Early Modern Germany
In Germany, peasants continued to center their lives in the village well into the 19th century. They belonged to a corporate body and helped to manage the community resources and to monitor community life. In the East they had the status of serfs bound permanently to parcels of land.
In most of Germany, farming was handled by tenant farmers who paid rents and obligatory services to the landlord - typically a nobleman. Peasant leaders supervised the fields and ditches and grazing rights, maintained public order and morals, and supported a village court which handled minor offenses. Inside the family the patriarch made all the decisions, and tried to arrange advantageous marriages for his children. Much of the villages' communal life centered around church services and holy days. In Prussia, the peasants drew lots to choose conscripts required by the army. The noblemen handled external relationships and politics for the villages under their control, and were not typically involved in daily activities or decisions.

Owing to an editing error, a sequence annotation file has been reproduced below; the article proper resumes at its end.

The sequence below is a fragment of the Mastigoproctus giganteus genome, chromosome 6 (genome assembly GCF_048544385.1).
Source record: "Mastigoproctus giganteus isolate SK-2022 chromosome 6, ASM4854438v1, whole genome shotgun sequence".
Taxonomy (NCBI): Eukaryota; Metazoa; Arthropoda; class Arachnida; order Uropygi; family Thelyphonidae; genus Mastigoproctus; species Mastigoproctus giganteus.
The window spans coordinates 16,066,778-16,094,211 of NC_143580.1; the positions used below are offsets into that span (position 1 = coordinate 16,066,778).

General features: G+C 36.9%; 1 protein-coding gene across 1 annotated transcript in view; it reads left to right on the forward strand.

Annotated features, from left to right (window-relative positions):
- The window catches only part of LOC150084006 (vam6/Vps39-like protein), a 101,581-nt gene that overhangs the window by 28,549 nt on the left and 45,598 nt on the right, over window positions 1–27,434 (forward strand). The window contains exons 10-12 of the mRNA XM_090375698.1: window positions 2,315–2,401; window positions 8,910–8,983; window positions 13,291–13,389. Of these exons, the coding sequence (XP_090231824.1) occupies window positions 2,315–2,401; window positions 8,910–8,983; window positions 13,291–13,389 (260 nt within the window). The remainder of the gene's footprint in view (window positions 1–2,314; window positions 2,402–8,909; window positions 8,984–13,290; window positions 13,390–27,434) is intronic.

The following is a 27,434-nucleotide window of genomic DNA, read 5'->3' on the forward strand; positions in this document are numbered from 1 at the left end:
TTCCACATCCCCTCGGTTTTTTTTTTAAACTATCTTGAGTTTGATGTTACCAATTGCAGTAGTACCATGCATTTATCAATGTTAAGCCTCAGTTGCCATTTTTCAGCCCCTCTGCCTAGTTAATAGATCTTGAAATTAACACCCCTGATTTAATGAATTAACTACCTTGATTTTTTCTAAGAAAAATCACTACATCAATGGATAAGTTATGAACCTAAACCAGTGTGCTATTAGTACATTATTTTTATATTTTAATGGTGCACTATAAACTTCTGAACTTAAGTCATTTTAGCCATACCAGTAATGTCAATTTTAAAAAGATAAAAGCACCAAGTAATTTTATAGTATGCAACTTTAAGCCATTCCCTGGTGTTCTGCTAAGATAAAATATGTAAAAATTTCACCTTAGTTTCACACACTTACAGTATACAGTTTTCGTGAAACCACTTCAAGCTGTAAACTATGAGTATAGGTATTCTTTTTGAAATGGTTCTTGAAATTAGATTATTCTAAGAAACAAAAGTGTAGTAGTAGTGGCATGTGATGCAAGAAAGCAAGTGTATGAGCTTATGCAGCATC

Read more about this topic: Peasant
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